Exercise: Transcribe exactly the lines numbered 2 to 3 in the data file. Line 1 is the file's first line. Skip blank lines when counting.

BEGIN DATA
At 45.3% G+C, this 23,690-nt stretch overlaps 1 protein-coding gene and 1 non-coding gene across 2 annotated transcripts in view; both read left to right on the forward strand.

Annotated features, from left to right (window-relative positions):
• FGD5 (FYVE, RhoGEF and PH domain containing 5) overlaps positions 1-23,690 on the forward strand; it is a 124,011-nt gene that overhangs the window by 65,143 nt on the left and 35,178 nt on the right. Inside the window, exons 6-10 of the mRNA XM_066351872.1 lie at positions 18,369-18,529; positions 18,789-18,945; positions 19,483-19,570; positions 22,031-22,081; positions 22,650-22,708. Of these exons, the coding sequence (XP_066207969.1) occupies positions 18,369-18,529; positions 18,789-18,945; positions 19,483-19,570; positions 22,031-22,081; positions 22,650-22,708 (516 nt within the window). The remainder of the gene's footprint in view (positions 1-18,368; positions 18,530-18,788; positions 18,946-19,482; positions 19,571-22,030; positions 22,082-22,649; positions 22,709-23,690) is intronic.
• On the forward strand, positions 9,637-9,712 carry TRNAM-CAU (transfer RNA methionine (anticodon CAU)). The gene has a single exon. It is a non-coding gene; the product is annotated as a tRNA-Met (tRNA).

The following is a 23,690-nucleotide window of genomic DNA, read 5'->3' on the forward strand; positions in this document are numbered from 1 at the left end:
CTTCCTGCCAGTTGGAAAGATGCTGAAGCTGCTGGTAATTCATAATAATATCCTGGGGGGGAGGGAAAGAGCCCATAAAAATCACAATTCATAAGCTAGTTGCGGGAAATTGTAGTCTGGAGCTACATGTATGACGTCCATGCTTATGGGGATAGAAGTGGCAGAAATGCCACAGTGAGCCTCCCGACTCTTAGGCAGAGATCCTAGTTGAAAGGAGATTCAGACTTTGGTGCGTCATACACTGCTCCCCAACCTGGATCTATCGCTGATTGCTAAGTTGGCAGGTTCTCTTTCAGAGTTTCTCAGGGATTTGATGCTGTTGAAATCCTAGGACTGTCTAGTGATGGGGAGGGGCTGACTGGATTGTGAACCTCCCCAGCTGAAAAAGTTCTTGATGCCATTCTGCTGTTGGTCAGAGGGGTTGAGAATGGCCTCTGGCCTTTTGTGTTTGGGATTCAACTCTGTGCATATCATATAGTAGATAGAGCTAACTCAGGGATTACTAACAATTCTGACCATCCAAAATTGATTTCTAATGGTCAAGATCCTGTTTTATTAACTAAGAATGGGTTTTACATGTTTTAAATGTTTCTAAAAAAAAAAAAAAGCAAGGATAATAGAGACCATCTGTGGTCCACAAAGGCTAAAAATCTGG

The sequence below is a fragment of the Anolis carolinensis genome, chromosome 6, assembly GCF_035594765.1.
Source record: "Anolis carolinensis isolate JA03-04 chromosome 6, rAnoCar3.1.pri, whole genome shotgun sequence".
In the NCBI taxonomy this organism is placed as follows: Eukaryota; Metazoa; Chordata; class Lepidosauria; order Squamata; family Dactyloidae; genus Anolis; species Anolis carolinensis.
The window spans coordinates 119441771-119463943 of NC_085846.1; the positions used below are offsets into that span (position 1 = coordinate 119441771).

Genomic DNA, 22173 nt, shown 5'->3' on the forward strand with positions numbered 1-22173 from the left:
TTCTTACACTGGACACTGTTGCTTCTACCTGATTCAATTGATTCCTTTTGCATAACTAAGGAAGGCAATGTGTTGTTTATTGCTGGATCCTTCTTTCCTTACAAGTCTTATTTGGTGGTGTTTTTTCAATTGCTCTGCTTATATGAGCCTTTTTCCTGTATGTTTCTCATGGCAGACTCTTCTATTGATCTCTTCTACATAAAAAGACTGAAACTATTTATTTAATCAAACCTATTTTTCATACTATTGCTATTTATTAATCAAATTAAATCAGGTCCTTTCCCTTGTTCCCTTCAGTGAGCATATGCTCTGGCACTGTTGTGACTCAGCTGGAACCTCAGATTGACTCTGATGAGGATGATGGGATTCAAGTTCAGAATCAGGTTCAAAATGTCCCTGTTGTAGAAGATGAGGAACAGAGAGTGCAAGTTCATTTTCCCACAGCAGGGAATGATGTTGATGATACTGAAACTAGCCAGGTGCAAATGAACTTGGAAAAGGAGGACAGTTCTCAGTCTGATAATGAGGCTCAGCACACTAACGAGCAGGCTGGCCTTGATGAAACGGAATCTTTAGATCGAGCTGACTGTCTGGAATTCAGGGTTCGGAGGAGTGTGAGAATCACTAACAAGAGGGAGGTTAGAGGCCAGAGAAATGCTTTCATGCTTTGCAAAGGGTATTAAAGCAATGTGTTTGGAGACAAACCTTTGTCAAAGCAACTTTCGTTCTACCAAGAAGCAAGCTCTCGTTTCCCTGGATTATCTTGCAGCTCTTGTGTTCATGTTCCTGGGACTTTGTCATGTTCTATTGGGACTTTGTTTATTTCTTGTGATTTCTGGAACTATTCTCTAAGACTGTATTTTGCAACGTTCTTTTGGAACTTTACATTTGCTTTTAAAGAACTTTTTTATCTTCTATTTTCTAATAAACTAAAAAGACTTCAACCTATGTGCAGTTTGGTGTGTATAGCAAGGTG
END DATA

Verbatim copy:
Annotated features, from left to right (window-relative positions):
• FGD5 (FYVE, RhoGEF and PH domain containing 5) overlaps positions 1-23,690 on the forward strand; it is a 124,011-nt gene that overhangs the window by 65,143 nt on the left and 35,178 nt on the right. Inside the window, exons 6-10 of the mRNA XM_066351872.1 lie at positions 18,369-18,529; positions 18,789-18,945; positions 19,483-19,570; positions 22,031-22,081; positions 22,650-22,708. Of these exons, the coding sequence (XP_066207969.1) occupies positions 18,369-18,529; positions 18,789-18,945; positions 19,483-19,570; positions 22,031-22,081; positions 22,650-22,708 (516 nt within the window). The remainder of the gene's footprint in view (positions 1-18,368; positions 18,530-18,788; positions 18,946-19,482; positions 19,571-22,030; positions 22,082-22,649; positions 22,709-23,690) is intronic.